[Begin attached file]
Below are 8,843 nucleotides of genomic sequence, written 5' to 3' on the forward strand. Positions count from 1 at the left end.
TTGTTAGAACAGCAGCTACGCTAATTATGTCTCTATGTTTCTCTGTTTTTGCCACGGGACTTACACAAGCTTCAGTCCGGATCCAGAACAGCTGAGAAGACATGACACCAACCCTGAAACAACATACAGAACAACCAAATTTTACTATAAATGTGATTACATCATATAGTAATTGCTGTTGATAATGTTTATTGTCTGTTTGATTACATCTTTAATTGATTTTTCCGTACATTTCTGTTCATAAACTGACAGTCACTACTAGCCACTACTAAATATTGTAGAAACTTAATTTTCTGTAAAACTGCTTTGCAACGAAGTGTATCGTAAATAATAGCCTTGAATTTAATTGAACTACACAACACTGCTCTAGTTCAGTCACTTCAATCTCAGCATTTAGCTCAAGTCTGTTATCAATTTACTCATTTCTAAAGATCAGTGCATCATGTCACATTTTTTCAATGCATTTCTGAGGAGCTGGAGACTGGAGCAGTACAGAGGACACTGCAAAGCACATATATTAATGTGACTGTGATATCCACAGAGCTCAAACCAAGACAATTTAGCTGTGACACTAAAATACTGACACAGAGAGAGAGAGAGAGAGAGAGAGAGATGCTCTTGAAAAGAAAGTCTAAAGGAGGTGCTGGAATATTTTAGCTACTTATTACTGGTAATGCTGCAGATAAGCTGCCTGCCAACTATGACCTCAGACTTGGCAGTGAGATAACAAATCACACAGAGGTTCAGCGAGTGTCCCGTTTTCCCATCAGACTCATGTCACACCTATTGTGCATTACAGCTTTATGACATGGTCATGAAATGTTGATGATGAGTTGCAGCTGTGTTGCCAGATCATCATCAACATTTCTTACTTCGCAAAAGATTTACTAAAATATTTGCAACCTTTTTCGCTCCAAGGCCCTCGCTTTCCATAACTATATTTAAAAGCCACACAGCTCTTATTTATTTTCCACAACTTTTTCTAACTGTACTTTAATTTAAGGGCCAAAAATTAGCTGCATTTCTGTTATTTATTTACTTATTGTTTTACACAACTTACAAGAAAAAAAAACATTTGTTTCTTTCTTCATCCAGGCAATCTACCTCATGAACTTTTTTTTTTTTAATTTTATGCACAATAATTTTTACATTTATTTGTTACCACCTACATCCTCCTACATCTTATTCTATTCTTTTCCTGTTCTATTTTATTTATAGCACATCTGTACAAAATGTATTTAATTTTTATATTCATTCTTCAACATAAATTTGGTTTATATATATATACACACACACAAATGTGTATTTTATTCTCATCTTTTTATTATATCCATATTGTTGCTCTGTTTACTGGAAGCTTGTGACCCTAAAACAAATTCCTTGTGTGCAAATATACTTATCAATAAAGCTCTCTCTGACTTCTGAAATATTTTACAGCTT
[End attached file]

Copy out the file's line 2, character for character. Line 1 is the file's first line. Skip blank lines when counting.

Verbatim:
TTGTTAGAACAGCAGCTACGCTAATTATGTCTCTATGTTTCTCTGTTTTTGCCACGGGACTTACACAAGCTTCAGTCCGGATCCAGAACAGCTGAGAAGACATGACACCAACCCTGAAACAACATACAGAACAACCAAATTTTACTATAAATGTGATTACATCATATAGTAATTGCTGTTGATAATGTTTATTGTCTGTTTGATTACATCTTTAATTGATTTTTCCGTACATTTCTGTTCATAAACTGACAGTCACTACTAGCCACTACTAAATATTGTAGAAACTTAATTTTCTGTAAAACTGCTTTGCAACGAAGTGTATCGTAAATAATAGCCTTGAATTTAATTGAACTACACAACACTGCTCTAGTTCAGTCACTTCAATCTCAGCATTTAGCTCAAGTCTGTTATCAATTTACTCATTTCTAAAGATCAGTGCATCATGTCACATTTTTTCAATGCATTTCTGAGGAGCTGGAGACTGGAGCAGTACAGAGGACACTGCAAAGCACATATATTAATGTGACTGTGATATCCACAGAGCTCAAACCAAGACAATTTAGCTGTGACACTAAAATACTGACACAGAGAGAGAGAGAGAGAGAGAGAGAGATGCTCTTGAAAAGAAAGTCTAAAGGAGGTGCTGGAATATTTTAGCTACTTATTACTGGTAATGCTGCAGATAAGCTGCCTGCCAACTATGACCTCAGACTTGGCAGTGAGATAACAAATCACACAGAGGTTCAGCGAGTGTCCCGTTTTCCCATCAGACTCATGTCACACCTATTGTGCATTACAGCTTTATGACATGGTCATGAAATGTTGATGATGAGTTGCAGCTGTGTTGCCAGATCATCATCAACATTTCTTACTTCGCAAAAGATTTACTAAAATATTTGCAACCTTTTTCGCTCCAAGGCCCTCGCTTTCCATAACTATATTTAAAAGCCACACAGCTCTTATTTATTTTCCACAACTTTTTCTAACTGTACTTTAATTTAAGGGCCAAAAATTAGCTGCATTTCTGTTATTTATTTACTTATTGTTTTACACAACTTACAAGAAAAAAAAACATTTGTTTCTTTCTTCATCCAGGCAATCTACCTCATGAACTTTTTTTTTTTTAATTTTATGCACAATAATTTTTACATTTATTTGTTACCACCTACATCCTCCTACATCTTATTCTATTCTTTTCCTGTTCTATTTTATTTATAGCACATCTGTACAAAATGTATTTAATTTTTATATTCATTCTTCAACATAAATTTGGTTTATATATATATACACACACACAAATGTGTATTTTATTCTCATCTTTTTATTATATCCATATTGTTGCTCTGTTTACTGGAAGCTTGTGACCCTAAAACAAATTCCTTGTGTGCAAATATACTTATCAATAAAGCTCTCTCTGACTTCTGAAATATTTTACAGCTT